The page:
Sunday, August 25, 2013
Harold C. Harvey - Fishing by a woodland stream
Harold C. Harvey (1874-1941)
Fishing by a woodland stream
signed and dated 'HAROLD HARVEY. 06' (lower right)
oil on canvas
24 x 20 in. (61 x 50.8 cm.)
No picture demonstrates Harold Harvey's petit maitresse more satisfactorily than Fishing by a woodland stream. By 1906 he was already a suave and stylish composer whose compass ranged across the spectrum of rural and coastal genre, particularly focusing on the activities of local children in west Cornwall. There may indeed be some memories of his own childhood in this, for of all the Newlyn painters, Harvey was the only one who was Cornish by birth. (For a fuller account of Harvey's career, see K. McConkey, P. Ridson and P. Sheppard, Harold Harvey, Painter of Cornwall, Glasgow, 2001). The son of a local bank cashier in Penzance he was notoriously reticent, compared with other members of the artists' colony, even though he exhibited widely. He had nevertheless spent two years in Paris, studying at the ateliers in the mid-nineties and his return was marked in 1897 by an ambitious canvas depicting a plough team having its lunch break, entitled The Dinner Hour (private collection). Almost immediately however he began to realize that works on a smaller scale were more marketable and although he occasionally scaled up to pictures such as The Pedlar in 1902, he was most comfortable working on a canvas no more than 20 x 24 inches.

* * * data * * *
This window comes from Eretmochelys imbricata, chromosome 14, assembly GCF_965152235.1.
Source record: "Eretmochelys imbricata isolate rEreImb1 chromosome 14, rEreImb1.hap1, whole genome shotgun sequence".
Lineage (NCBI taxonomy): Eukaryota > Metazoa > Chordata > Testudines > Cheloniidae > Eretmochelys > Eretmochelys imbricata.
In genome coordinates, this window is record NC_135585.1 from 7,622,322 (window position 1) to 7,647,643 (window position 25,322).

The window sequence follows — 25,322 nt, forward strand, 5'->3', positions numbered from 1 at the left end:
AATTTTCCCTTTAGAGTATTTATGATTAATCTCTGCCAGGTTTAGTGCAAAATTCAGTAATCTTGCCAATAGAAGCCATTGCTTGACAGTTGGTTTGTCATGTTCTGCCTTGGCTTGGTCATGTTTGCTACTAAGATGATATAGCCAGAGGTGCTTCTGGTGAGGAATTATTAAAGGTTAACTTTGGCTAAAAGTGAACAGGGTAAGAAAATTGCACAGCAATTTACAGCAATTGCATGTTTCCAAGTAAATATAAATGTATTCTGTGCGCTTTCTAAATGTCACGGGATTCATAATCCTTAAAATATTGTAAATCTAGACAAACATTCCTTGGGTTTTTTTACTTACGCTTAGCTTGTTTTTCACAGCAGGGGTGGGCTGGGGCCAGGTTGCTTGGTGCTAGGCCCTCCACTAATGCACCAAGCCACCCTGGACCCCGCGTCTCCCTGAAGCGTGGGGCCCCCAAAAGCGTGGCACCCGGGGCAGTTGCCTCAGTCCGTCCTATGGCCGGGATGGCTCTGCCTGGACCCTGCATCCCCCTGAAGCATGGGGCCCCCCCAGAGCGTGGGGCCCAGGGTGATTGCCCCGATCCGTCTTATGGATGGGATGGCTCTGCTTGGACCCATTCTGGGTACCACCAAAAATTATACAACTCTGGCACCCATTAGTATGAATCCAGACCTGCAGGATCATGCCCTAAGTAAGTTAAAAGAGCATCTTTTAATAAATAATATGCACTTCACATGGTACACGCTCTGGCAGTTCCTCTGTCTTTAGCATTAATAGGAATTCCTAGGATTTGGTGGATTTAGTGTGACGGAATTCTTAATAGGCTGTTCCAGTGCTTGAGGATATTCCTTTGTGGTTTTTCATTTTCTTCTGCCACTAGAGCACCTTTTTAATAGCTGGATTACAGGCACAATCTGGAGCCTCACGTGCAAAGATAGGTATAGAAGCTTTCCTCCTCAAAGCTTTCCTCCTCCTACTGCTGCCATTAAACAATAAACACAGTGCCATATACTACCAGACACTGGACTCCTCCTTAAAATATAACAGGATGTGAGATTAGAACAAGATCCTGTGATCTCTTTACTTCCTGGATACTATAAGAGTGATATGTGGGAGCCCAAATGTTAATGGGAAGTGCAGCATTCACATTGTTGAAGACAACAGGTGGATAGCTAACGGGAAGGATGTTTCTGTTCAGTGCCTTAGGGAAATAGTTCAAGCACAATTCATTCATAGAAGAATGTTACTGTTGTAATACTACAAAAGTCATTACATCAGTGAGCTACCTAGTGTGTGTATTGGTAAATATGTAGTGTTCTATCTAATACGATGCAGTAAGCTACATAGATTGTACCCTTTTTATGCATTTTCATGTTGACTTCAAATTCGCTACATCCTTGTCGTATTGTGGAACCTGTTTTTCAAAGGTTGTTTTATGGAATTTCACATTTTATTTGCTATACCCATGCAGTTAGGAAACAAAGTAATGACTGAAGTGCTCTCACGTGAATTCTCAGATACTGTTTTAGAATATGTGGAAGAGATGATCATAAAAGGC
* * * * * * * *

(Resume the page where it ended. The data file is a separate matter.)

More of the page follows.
Here in Fishing by a woodland stream, his command of space, scale and surface detail could be deployed to its greatest effect. Its sophisticated rural Naturalism, practised in Paris, may indeed be a riposte to Stanhope Forbes's The Convent, 1883 (private collection), which carried that same foreground motif of children fishing by a stream. In Harvey's case foreground grasses take the eye to the young fisherman - his figure artfully established in space by a shaft of sunlight that falls across the bank, just behind him, and above which the wooden footbridge takes us to two older girls who observe his efforts. The composition is perfectly balanced and the modeling of the peasant boy, wearing an over-large tam-o-shanter, common at the time, reveals the artist's consummate skill.
It is likely that the scene is set by the Trevaylor Stream, above Penzance, which flows down from the Penwith Moors through a wooded valley parallel to the Gear Hill road. A smaller related work, Swinging on the Gate (1906, private collection), in which the tam-o-shanter is worn by one of the girls, is likely to have been painted at the head of the stream where a glorious view of St Michael's Mount can be seen (Ridson, 2001, p. 137, no 64). The following year Harvey would return to Trevaylor Stream for a vivid study of the river in spate, flowing over rocks (Ibid., p. 59, illustrated).
Harvey's retiring personality has to some extent reduced his prominence among the Newlyn School painters. He effectively bridges the gap between the first and second generations in the colony, complementing Elizabeth Stanhope Forbes's fascination with 'childlore' (see lot 54) and anticipating the new influx led by Laura Knight (see lot 101) a year after the present canvas was painted. It is however the finesse of Fishing by a woodland stream that greatly appeals. Elsewhere in Harvey's work there are few settings so secluded, and the heady pursuits we find elsewhere - whiffling, wading and swinging on farm gates - are here exchanged for a moment of calm concentration as a boy places his homemade fishing line carefully into a stream.
at 2:44 PM
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